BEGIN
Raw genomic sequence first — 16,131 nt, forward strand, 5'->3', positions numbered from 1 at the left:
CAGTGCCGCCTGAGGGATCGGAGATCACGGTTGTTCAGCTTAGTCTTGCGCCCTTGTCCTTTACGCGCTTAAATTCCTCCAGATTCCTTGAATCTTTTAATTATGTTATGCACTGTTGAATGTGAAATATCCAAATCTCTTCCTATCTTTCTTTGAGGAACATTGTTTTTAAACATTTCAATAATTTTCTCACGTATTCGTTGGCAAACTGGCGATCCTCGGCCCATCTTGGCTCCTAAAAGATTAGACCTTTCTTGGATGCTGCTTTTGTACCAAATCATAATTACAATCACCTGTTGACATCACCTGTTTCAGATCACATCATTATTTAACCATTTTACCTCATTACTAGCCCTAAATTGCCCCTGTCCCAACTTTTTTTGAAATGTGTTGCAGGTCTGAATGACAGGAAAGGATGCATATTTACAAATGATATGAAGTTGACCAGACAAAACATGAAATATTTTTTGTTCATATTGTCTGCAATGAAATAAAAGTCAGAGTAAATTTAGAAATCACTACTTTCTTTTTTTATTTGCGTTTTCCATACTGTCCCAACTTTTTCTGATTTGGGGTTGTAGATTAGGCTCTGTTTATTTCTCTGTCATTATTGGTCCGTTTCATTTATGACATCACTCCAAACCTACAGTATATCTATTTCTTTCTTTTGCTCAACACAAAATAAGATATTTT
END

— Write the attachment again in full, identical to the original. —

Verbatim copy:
Raw genomic sequence first — 16,131 nt, forward strand, 5'->3', positions numbered from 1 at the left:
CAGTGCCGCCTGAGGGATCGGAGATCACGGTTGTTCAGCTTAGTCTTGCGCCCTTGTCCTTTACGCGCTTAAATTCCTCCAGATTCCTTGAATCTTTTAATTATGTTATGCACTGTTGAATGTGAAATATCCAAATCTCTTCCTATCTTTCTTTGAGGAACATTGTTTTTAAACATTTCAATAATTTTCTCACGTATTCGTTGGCAAACTGGCGATCCTCGGCCCATCTTGGCTCCTAAAAGATTAGACCTTTCTTGGATGCTGCTTTTGTACCAAATCATAATTACAATCACCTGTTGACATCACCTGTTTCAGATCACATCATTATTTAACCATTTTACCTCATTACTAGCCCTAAATTGCCCCTGTCCCAACTTTTTTTGAAATGTGTTGCAGGTCTGAATGACAGGAAAGGATGCATATTTACAAATGATATGAAGTTGACCAGACAAAACATGAAATATTTTTTGTTCATATTGTCTGCAATGAAATAAAAGTCAGAGTAAATTTAGAAATCACTACTTTCTTTTTTTATTTGCGTTTTCCATACTGTCCCAACTTTTTCTGATTTGGGGTTGTAGATTAGGCTCTGTTTATTTCTCTGTCATTATTGGTCCGTTTCATTTATGACATCACTCCAAACCTACAGTATATCTATTTCTTTCTTTTGCTCAACACAAAATAAGATATTTT